Number V popped a bubble and stared at nothing in particular. Number IV rolled his eyes and looked at the large portraits of Numbers I through III.
“How much for a cup of the soup of the day?”
“I beg your pardon,” Number IV adjusted his tie.
“If you gave me a menu,” Lizzie said, “and I chose a cup of the soup of the day (not a bowl), how much would that cost?”
Number IV opened his standard tri-fold package and pointed at a column titled, “The Good stuff.” “Here you’ll see our most highly recommended options…”
Lizzie played with her pony tails. “Let’s skip the Good Stuff and go straight to the Average Stuff, or maybe the Below Average stuff. Here’s my question: What’s the minimum cost to get Momma from above the ground to below?”
The director frowned and pulled out a piece of wrinkled notebook paper from a grade school notebook. The spiral-torn paper flakes was still mostly attached, and a few paper fragments fell on the table. Number V blew them onto Lizzie and laughed.
“So, “Number IV spoke, ”heavy machinery to dig the gave and fill it would be — ”
“Number V,” Lizzie interrupted, “how much would you need under the table, take a shovel — you can even borrow ours — dig Momma’s grave, and refill it once she’s lowered in it?”
Number V thought as if asked for the one-hundreth-twenty-seventh number of pi.
“The heavy machinery option is much more efficient,” Number IV interrupted. “It allows many diggings and plantings during a single day, as opposed to the sweaty manual laborers who take hours to do a single grave. It’s easily worth the expense.”
“For you it is: Lizzie said, “but what about for the customers? We own one of the smallest fruit stands around. At one time, it was at the best exit back in the day, but now it’s overtaken by the fun-for-the-kiddies exits. At our place, we only get old people.”
Lizzie grabbed the forearm of Number V in mid-bubble. “Hey, think of it this way: how much pot would it take for you to dig Momma’s grave and fill it in for me?”
Number V spit out his gum into his palm and pressed it under the convergence table. For the first time today, Lizzie had his attention. “Uh… probably not much,” Number V said. Then he grinned. “Maybe two or three bags of pot and a kiss or two? Maybe three?” Number V giggled aggressively as if he were already high.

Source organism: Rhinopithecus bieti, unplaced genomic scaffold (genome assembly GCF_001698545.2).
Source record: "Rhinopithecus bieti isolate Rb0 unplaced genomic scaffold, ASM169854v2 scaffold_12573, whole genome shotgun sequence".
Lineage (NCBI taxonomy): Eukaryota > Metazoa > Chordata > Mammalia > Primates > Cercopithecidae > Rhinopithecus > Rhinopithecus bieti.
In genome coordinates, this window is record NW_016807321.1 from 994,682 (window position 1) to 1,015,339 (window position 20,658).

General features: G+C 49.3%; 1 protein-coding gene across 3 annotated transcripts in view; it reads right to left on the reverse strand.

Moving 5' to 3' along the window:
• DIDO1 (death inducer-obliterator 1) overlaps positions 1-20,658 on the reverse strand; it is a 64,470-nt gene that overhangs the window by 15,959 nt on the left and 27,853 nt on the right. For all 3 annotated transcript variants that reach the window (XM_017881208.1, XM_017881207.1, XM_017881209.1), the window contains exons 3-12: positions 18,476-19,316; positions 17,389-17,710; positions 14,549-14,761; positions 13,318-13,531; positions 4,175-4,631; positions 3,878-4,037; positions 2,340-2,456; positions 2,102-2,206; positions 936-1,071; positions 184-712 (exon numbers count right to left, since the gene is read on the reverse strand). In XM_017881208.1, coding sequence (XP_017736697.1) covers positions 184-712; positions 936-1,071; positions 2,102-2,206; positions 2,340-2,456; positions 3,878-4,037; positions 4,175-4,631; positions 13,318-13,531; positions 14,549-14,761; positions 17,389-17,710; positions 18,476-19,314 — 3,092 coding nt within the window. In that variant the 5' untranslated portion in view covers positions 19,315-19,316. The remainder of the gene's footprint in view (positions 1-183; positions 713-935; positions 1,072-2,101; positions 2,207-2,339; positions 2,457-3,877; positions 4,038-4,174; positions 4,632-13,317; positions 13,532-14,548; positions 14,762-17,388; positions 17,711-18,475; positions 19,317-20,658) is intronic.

“You want to kiss my dead momma,” Lizzie asked, “two or three times? Nasty!”
“No!” Number V visualized the scenario. “Ew, no!” He wiped his tongue on his shirt sleeve, spit on the floor, then wiped his mouth on his sleeve again.
Lizzie grinned. “Then you mean you want pot and you want to kiss me, not my dead momma?”
Number V, still wiping his mouth with his sleeve. “Yeah, something like that.” Number V wiped his mouth and grinned.
Number IV rolled his eyes at the interaction.
“So, it’s a deal,” Number V asked, “a few bags of pot and you?”
“It’s a deal,” Lizzie said, “It’s pot and me to a point, the depth of which shall be negotiated later!”
Number V slapped the top of the convergence table in victory. “Deal!”
Lizzie slapped the table in response. “Deal!” The two executed an elaborate and complex high-five ritual to make it official.
“Great,” Number IV said. “Hegstrum and Sons has agreed to the care of your dearly departed one in exchange for a few bags of cannabis and a brief passionate interlude.”
“Yes,” Lizzie and Number V said in unison, and laughed.
“Then,” Number IV said, “may I suggest at least the purchase of a lovely fresh flower bouquet? The beautiful hand-chosen flowers are guaranteed to be killed on the morning of the funeral, thus ensuring the very freshest bouquet of dead flowers?”
Number V violently chewed on a new piece of gum, then tried in vain to blow a bubble. Lizzie giggled, then scratched the itch of her new tattoo, the one that she never told her mom about, and the one that Number V may discover soon.
. . .
Lizzie knelt over her mom’s stormy grave site. She bent so low that her lips touched clay. It was more of a texture than a flavor. She took the deepest breath and yelled into the orange slime one final time.
In the midst of the growing storm, Lizzie heard the same silence she’d heard when her mom had run into her bedroom a week earlier. On that night, Lizzie woke up to her mom speaking through gags and coughs and misty sprays of blood.
. . .
“I think something may be wrong,” her mom tried to say to Lizzie. She came into Lizzie’s bedroom in the dark, and woke her up speaking throat-filled gibberish. Lizzie turned on her pink and lime green animated fish lamp to see her mom’s bloody face choking face.